Article Title

Extending the Breaks: Fires in the Mirror in the Context of Hip-Hop Structure, Style, and Culture


Steve Feffer


In lieu of an abstract, the first paragraph of the essay follows:

In New York City in the late-eighties and early-nineties, hip-hop music not only expressed some of the tensions that existed between Jews and African-Americans, but it was characterized in the media as part of the problem. Most of this media attention was focused around charges of anti-Semitism that were being leveled against the hip-hop group Public Enemy, who at the time were among the most popular and critically acclaimed hip-hop artists. In their 1988 song “Bring the Noise,” from the It Takes a Nation of Millions to Hold Us Back album, Public Enemy’s leader Chuck D rapped that Louis Farrakhan was “a prophet” and someone “to listen to” and “follow for now,” at a time when Farrakhan was coming under media scrutiny for comments he had made in regard to the Jews.1 A year later, Professor Griff, Public Enemy’s “minister of information,” implicated the Jews for “the majority of wickedness that went on across the globe.”2 In 1990, Public Enemy revived the controversies over anti-Semitism in their 1990 song “Welcome to the Terrordome,” from the Fear of a Black Planet album by referring to the Jews as the “so-called chosen frozen,” and rapping that the “crucifixion ain’t no fiction.”3 At the same time, a number of Jewish leaders, and television and radio personalities were using the media to speak out against hip-hop and Public Enemy by claiming that hip-hop was not music, and did not deserve the critical attention that it was receiving.4 By the fall of 1991 when tensions between Jews and African-Americans exploded into the Crown Heights riots, hip-hop culture hardly seemed the artistic site to explore relations between the two groups in an inclusive and productive manner.5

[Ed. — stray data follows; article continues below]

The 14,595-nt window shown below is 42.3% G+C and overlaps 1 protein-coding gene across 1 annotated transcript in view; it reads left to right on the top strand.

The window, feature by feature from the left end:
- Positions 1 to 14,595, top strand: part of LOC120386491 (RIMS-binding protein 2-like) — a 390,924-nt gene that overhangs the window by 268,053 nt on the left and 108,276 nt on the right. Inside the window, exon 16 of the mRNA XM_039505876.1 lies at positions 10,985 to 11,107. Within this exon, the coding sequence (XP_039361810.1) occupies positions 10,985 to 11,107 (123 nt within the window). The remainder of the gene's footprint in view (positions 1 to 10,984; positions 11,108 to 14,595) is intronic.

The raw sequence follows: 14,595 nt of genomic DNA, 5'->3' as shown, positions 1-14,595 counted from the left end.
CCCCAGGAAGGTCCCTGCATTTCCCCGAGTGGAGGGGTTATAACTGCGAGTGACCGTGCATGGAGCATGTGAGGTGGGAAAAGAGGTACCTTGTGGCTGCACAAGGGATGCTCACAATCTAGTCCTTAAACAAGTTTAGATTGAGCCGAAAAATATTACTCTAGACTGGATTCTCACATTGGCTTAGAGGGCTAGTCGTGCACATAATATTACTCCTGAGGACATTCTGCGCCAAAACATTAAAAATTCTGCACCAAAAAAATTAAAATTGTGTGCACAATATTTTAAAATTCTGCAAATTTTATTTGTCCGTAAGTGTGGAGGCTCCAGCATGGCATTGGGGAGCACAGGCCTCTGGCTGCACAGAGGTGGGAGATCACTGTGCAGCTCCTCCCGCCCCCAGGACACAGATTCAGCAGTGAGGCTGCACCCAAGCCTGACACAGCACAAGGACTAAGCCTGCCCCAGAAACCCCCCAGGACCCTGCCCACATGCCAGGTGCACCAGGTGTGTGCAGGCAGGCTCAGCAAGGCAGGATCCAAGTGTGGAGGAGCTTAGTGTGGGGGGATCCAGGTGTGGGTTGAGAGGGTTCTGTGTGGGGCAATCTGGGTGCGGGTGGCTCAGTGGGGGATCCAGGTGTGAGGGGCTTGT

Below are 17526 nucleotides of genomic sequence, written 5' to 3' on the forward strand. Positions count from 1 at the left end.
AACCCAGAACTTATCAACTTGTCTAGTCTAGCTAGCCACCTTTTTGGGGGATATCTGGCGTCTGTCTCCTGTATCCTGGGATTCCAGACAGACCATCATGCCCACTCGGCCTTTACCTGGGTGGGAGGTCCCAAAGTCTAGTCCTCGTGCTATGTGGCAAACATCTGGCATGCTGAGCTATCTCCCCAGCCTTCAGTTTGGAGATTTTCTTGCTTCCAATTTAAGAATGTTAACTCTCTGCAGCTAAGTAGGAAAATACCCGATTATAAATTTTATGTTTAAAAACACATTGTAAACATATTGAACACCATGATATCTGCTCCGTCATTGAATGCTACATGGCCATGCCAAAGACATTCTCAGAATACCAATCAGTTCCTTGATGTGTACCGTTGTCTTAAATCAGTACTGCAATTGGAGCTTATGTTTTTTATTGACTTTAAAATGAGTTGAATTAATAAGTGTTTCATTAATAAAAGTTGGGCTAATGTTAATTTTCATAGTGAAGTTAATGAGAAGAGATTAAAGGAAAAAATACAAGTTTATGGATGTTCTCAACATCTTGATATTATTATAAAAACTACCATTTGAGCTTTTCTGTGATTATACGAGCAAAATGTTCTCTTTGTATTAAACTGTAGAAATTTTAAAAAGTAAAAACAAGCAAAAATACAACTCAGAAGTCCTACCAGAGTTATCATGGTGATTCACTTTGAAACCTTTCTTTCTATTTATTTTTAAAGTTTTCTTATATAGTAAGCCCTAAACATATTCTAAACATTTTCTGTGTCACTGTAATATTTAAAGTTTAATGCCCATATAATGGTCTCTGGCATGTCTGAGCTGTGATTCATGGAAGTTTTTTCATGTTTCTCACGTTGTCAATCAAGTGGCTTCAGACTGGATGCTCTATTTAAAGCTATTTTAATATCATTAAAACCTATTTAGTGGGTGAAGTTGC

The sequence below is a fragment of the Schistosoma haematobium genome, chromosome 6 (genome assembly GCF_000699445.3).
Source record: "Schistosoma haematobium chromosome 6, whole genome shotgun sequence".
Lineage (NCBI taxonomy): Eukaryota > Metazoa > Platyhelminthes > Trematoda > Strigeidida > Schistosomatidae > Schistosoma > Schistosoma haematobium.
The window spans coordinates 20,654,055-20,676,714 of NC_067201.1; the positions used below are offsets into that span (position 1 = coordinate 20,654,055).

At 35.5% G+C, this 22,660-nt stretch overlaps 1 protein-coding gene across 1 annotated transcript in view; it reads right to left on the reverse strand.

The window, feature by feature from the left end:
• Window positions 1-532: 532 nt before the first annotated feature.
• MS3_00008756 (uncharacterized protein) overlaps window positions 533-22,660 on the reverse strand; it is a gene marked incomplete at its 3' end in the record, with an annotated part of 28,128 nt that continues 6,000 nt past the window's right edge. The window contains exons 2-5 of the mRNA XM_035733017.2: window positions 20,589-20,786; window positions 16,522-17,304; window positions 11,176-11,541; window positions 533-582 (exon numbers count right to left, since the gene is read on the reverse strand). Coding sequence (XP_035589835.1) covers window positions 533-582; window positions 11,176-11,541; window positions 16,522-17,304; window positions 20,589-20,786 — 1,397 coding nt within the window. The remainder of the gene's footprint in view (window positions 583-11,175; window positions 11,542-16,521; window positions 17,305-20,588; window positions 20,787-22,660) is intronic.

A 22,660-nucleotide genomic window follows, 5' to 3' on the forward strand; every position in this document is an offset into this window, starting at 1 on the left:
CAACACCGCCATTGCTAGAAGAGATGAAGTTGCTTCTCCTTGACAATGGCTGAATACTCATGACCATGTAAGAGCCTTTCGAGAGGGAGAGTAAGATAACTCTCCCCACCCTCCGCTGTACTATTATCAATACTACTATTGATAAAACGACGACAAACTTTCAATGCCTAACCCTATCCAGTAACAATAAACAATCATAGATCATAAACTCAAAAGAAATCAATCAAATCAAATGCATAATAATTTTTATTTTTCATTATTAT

1 Public Enemy. It Take a Nation of Millions to Hold Us Back. Def Jam, (1988). LP.

2 As quoted in Craig Werner, A Change is Gonna Come: Music, Race, and the Soul of America (New York: Plume, 1999), 288. Professor Griff was more of a public relations person for Public Enemy, rather than an actual performing and recording member.

3 Public Enemy. Fear of a Black Planet. Def Jam, (1990). CD.

4 Public Enemy samples some of these media comments that were recorded from New York radio on the songs “Welcome to the Terrordome” and “Contract on the World Love Jam” from Fear of a Black Planet.

5 For a detailed musical and sociological analysis of Public Enemy and the African-American/Jewish controversies of this period, see Werner, Change, 284–89. Werner’s consideration of these events was invaluable in framing this introduction.

Comparative Drama is carried by JSTOR and Project MUSE.